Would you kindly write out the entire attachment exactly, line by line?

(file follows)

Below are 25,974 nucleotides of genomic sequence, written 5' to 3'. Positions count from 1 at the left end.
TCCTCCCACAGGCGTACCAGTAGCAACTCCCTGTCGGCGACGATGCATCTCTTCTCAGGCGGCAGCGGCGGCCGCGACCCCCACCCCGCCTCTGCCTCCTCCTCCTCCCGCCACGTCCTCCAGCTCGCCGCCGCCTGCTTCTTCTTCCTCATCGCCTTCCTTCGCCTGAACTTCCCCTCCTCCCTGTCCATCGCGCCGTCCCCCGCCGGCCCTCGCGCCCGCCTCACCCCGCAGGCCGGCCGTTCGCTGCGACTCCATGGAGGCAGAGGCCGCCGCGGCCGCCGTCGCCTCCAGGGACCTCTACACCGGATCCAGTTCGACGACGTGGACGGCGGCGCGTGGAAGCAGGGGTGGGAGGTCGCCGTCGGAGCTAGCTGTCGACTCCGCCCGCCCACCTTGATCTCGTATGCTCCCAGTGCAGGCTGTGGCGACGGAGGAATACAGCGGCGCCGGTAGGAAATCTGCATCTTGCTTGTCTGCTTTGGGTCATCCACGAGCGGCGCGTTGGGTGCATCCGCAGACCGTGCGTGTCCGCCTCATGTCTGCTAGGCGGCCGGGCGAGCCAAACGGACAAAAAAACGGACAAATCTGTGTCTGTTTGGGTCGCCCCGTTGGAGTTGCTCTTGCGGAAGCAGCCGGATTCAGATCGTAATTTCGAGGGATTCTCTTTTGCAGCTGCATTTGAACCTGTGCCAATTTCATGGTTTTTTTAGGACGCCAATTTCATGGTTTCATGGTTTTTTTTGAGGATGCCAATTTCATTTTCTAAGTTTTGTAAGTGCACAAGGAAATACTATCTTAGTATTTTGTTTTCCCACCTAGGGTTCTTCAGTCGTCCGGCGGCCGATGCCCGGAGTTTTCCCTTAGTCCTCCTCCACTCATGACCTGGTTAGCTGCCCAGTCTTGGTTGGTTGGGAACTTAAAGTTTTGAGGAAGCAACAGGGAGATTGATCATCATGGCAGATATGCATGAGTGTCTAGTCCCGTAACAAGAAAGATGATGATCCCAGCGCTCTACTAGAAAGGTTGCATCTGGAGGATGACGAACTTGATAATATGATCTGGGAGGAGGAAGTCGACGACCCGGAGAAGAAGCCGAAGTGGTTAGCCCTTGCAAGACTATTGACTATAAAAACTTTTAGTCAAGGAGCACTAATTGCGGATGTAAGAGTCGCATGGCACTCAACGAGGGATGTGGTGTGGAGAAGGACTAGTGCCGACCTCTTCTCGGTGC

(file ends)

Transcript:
Below are 25,974 nucleotides of genomic sequence, written 5' to 3'. Positions count from 1 at the left end.
TCCTCCCACAGGCGTACCAGTAGCAACTCCCTGTCGGCGACGATGCATCTCTTCTCAGGCGGCAGCGGCGGCCGCGACCCCCACCCCGCCTCTGCCTCCTCCTCCTCCCGCCACGTCCTCCAGCTCGCCGCCGCCTGCTTCTTCTTCCTCATCGCCTTCCTTCGCCTGAACTTCCCCTCCTCCCTGTCCATCGCGCCGTCCCCCGCCGGCCCTCGCGCCCGCCTCACCCCGCAGGCCGGCCGTTCGCTGCGACTCCATGGAGGCAGAGGCCGCCGCGGCCGCCGTCGCCTCCAGGGACCTCTACACCGGATCCAGTTCGACGACGTGGACGGCGGCGCGTGGAAGCAGGGGTGGGAGGTCGCCGTCGGAGCTAGCTGTCGACTCCGCCCGCCCACCTTGATCTCGTATGCTCCCAGTGCAGGCTGTGGCGACGGAGGAATACAGCGGCGCCGGTAGGAAATCTGCATCTTGCTTGTCTGCTTTGGGTCATCCACGAGCGGCGCGTTGGGTGCATCCGCAGACCGTGCGTGTCCGCCTCATGTCTGCTAGGCGGCCGGGCGAGCCAAACGGACAAAAAAACGGACAAATCTGTGTCTGTTTGGGTCGCCCCGTTGGAGTTGCTCTTGCGGAAGCAGCCGGATTCAGATCGTAATTTCGAGGGATTCTCTTTTGCAGCTGCATTTGAACCTGTGCCAATTTCATGGTTTTTTTAGGACGCCAATTTCATGGTTTCATGGTTTTTTTTGAGGATGCCAATTTCATTTTCTAAGTTTTGTAAGTGCACAAGGAAATACTATCTTAGTATTTTGTTTTCCCACCTAGGGTTCTTCAGTCGTCCGGCGGCCGATGCCCGGAGTTTTCCCTTAGTCCTCCTCCACTCATGACCTGGTTAGCTGCCCAGTCTTGGTTGGTTGGGAACTTAAAGTTTTGAGGAAGCAACAGGGAGATTGATCATCATGGCAGATATGCATGAGTGTCTAGTCCCGTAACAAGAAAGATGATGATCCCAGCGCTCTACTAGAAAGGTTGCATCTGGAGGATGACGAACTTGATAATATGATCTGGGAGGAGGAAGTCGACGACCCGGAGAAGAAGCCGAAGTGGTTAGCCCTTGCAAGACTATTGACTATAAAAACTTTTAGTCAAGGAGCACTAATTGCGGATGTAAGAGTCGCATGGCACTCAACGAGGGATGTGGTGTGGAGAAGGACTAGTGCCGACCTCTTCTCGGTGC